One issue that CBCT has faced until now is the presence of artefacts which could potentially interfere with the diagnostics process. However, the rapid evolution of CBCT technology means that artefacts are no longer likely to be an issue in modern CBCT. ‘Those of you already using cone beam CT probably already realise that artefacts are a bit of a problem. With the next generation of machines, the image quality is only going to get better. The new machines will have advanced, reconstructed algorithms which are going to reduce, minimise, and even eliminate those artefacts. So we’re going to get better pictures with fewer artefacts, all while keeping those doses really low. And that’s the really exciting thing about cone beam, the technological advances are still coming.’
Outside of cone beam, there are also a number of other technological advances pushing dentistry forwards, notably the introduction of AI technology. ‘For me as a radiologist, the biggest new development in dentistry right now is AI. It’s really exciting and I think everyone can already see the potential of it. Obviously, most people have heard of ChatGPT, or if not, your kids will have heard of it. And some of you will have had a play on it and seen how amazing this technology is. We’ve essentially got this algorithm that is learning all the time and giving really coherent answers to relatively obscure questions. And we’re doing the same thing when we’re translating this into healthcare. People all look different in a skeletal sense. We’ve all got slight anatomical variations. So we’re going to give the AI systems loads of data, and we’re going to teach it to recognise what is normal, and what’s not normal. Some of you will know there are a couple of AI systems out in dentistry already. The ones I’ve seen I don’t think are really fit for clinical use yet. They’re quite basic, they make regular misses. We need to get a system that’s getting over 99% accuracy. It’s got to be something that’s better than humans. At the moment, there are a few big tech companies that are just on the cusp of releasing their software. It will be interesting to see who’s in the dental market, and who’s got a really rounded, viable system for dentistry. It’s going to be amazing to see how we all respond to that as clinicians, and how we accept it and integrate it into our practice.’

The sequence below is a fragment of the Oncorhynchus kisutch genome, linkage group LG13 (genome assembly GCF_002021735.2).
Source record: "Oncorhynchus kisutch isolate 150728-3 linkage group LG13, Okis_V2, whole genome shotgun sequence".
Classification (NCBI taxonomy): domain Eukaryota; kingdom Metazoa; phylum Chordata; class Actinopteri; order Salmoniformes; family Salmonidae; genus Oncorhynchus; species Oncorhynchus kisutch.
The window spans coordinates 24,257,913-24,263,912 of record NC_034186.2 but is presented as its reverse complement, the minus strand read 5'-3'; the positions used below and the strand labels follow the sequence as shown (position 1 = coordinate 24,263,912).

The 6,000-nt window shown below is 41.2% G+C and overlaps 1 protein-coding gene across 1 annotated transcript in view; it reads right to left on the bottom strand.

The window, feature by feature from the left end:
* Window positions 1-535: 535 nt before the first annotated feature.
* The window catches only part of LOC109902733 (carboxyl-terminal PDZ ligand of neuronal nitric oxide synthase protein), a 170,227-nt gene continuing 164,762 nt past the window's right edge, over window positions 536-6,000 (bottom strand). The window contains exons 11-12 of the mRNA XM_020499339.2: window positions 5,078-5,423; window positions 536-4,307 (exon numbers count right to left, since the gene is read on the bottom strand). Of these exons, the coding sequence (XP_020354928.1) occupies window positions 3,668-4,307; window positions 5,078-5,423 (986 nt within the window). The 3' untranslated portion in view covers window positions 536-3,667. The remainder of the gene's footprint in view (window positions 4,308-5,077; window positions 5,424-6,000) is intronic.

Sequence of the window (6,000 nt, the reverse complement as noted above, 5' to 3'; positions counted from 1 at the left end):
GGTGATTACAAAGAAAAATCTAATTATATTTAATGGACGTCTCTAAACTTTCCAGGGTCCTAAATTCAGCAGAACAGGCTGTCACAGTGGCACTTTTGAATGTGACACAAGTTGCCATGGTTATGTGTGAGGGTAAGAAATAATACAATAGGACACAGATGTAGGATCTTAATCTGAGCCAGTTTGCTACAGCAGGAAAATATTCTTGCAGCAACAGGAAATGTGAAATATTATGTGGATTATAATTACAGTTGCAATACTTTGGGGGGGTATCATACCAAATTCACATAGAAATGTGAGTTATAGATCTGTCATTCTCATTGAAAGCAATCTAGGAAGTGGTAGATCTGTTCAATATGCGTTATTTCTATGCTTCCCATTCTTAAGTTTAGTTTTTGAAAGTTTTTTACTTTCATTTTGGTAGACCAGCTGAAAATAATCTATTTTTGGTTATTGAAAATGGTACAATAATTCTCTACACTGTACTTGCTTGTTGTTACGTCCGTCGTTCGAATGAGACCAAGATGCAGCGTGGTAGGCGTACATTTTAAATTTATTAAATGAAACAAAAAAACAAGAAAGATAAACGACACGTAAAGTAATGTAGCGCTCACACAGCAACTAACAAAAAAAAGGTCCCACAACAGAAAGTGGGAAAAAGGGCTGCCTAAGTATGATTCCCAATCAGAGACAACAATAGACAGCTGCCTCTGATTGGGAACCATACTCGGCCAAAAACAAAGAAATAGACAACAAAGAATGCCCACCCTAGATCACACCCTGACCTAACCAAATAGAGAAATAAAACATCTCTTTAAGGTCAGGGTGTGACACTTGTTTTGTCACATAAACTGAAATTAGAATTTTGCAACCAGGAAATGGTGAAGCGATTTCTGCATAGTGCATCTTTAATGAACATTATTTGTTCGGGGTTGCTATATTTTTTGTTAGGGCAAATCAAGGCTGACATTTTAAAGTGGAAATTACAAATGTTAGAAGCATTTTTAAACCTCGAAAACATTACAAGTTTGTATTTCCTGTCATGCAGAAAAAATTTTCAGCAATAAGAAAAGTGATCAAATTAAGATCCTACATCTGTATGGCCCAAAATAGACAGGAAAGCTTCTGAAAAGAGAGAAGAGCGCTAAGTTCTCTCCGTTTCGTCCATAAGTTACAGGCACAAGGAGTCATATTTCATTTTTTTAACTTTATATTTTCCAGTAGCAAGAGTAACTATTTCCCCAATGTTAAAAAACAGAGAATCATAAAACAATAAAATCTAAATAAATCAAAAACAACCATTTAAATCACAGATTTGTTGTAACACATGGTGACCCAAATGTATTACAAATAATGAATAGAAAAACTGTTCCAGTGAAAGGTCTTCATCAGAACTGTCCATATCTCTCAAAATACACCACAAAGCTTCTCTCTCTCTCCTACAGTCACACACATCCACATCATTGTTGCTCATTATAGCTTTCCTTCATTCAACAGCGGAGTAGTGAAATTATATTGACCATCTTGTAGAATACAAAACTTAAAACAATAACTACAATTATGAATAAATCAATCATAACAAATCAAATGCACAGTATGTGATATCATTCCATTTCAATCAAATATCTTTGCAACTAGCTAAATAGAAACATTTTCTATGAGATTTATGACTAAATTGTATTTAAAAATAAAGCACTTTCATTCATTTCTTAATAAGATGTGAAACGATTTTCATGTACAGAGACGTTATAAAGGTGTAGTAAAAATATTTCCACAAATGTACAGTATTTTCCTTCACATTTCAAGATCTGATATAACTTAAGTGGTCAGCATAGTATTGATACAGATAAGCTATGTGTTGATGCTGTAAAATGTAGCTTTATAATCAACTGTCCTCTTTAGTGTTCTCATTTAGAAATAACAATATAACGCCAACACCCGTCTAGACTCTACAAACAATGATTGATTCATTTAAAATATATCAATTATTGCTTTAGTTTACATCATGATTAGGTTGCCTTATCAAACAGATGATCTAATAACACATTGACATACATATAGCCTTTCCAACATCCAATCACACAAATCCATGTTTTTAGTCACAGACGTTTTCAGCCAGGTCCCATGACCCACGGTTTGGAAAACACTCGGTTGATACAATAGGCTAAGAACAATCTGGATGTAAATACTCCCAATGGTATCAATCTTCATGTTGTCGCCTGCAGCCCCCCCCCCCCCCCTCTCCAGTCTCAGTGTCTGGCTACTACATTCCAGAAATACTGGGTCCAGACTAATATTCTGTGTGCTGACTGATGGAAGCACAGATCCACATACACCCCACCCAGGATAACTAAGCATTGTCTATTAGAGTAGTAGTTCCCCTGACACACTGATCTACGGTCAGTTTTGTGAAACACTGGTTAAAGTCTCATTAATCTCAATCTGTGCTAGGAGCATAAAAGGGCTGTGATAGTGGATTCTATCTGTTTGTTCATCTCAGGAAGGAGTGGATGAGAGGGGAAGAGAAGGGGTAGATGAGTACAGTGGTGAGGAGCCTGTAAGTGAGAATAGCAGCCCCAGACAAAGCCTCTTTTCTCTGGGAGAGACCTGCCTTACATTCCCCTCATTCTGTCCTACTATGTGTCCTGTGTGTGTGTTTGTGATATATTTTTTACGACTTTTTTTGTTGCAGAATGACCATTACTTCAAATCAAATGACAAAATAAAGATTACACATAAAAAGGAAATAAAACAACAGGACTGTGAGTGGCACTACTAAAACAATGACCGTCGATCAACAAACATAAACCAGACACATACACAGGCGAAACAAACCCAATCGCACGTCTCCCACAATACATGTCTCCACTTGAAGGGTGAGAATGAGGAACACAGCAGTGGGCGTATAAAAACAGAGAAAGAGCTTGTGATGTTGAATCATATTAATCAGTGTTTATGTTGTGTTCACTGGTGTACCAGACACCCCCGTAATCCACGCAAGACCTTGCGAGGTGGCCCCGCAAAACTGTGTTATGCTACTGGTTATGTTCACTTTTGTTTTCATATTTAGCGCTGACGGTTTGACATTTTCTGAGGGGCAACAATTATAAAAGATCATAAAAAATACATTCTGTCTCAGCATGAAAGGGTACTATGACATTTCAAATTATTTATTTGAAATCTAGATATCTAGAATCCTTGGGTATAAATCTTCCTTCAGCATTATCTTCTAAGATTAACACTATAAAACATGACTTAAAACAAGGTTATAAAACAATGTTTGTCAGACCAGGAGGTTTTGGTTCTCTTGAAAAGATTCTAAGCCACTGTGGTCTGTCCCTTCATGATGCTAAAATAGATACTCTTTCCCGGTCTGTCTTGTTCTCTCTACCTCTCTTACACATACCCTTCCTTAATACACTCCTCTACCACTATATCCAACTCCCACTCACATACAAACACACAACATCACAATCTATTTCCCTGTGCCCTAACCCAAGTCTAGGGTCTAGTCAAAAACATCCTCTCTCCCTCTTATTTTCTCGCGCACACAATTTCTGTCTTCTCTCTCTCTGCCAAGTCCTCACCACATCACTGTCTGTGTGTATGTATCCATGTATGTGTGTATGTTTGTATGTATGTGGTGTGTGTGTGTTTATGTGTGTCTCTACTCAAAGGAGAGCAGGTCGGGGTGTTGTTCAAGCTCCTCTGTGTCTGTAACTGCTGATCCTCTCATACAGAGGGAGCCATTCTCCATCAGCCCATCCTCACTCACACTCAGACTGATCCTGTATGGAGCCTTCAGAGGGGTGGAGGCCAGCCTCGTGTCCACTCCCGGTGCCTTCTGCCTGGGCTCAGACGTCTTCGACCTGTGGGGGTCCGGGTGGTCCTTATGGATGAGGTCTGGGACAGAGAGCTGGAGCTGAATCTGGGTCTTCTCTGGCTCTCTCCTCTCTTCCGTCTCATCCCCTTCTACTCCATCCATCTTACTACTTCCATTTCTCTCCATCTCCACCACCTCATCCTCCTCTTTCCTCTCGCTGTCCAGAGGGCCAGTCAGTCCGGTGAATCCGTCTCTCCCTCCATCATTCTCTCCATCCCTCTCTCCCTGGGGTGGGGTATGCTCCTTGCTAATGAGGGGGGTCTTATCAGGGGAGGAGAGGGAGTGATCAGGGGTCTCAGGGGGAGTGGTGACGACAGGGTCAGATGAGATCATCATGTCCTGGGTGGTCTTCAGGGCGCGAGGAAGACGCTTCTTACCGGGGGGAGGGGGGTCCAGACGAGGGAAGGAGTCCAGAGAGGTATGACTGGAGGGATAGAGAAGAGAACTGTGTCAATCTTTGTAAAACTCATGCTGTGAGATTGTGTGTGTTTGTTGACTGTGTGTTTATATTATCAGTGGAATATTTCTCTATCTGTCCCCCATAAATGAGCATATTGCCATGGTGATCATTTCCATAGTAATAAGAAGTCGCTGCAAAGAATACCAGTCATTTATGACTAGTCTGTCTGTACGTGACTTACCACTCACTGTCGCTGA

As well as sharing his CBCT expertise with delegates during his lecture, Simon is also looking forward to the social aspect of attending BDCDS. ‘I think the biggest thing I’m looking forward to, and I mean this honestly, is the face-to-face contact. It’s going to be seeing people, rather than just broadcasting. When you’ve got that computer-to-human interaction, it’s so limited, and you just feel like you’re talking to pixels. Actually being there in a lecture theatre, really teaching people and engaging with people, it’s great. I’m also looking forward to the trade show itself. It’s going to be amazing to see what’s going on with the industry, especially because we’ve had this enforced break for a while. I really feel like now we’re in 2023, we’re out of the worst times, and it should be a really good show. It will be great to see manufacturers, dental colleagues, and just see who’s doing what.’